Industry should stop gathering all the data they can just “in case” they might can find a use for it one day. Don’t be a data hoarder since all you’re doing then is driving up your data storage and management costs and putting everyone at unnecessary risk, including your own company. Further, don’t keep data forever. Give it an end-date and destroy it when that date comes around. Again, this will save you money and reduce risks for everyone.
The security industry that is currently eyeing genetic data as the fool-proof way to identify authorized individuals should understand now that no, it isn’t foolproof. Nothing is foolproof. If genetic data is used to authenticate a user it should be used in conjunction with additional authenticators so that the genetic data is less subject to theft and abuse.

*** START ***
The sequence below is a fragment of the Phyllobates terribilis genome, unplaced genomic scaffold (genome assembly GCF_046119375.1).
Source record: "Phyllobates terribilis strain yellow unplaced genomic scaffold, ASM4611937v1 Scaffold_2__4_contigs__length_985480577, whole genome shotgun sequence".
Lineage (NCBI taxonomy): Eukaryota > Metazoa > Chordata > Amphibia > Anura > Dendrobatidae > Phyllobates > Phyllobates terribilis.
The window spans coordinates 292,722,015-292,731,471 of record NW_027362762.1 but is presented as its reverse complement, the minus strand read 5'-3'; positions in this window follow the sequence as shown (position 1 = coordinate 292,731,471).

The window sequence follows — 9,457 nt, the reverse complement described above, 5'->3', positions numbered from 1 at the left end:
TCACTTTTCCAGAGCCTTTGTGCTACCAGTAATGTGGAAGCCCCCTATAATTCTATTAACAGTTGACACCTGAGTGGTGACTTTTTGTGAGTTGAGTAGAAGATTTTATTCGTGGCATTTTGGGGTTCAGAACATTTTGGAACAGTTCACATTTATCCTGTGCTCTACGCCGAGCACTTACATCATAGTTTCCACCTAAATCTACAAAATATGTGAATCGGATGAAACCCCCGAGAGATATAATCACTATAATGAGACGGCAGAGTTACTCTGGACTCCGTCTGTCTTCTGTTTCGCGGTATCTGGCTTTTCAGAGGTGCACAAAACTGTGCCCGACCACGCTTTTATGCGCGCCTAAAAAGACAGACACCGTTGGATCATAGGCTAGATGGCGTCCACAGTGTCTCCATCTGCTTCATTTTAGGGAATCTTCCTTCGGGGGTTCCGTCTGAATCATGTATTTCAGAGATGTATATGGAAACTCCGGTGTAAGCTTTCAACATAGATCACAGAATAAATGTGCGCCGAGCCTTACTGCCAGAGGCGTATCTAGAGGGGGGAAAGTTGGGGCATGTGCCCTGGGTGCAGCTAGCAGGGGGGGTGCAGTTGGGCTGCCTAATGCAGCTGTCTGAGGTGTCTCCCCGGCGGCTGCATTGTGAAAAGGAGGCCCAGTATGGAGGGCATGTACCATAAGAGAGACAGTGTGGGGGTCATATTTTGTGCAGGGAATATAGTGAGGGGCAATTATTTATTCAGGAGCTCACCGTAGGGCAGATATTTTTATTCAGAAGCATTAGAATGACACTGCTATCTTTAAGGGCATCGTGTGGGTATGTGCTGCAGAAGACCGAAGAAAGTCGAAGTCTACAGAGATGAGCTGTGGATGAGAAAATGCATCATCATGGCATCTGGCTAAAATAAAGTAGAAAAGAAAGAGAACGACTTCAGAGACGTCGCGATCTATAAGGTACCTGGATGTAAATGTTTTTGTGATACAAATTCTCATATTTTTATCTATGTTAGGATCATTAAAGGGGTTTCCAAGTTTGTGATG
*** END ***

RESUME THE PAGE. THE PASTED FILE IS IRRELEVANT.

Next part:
Regulators should look at holding researchers legally accountable for the medical and genetic data they generate or use. This will curtail some of the vulnerabilities to hacking because it focuses more attention on data security and use. And that's not the only upside. Dr. Barth-Jones, a HIV and Infectious Disease Epidemiologist on the faculty at the Mailman School of Public Health at Columbia University, eloquently made the argument that realigning researcher responsibilities may actually make data easier to use in research. You can read his thoughts on that in this post in Fierce Big Data.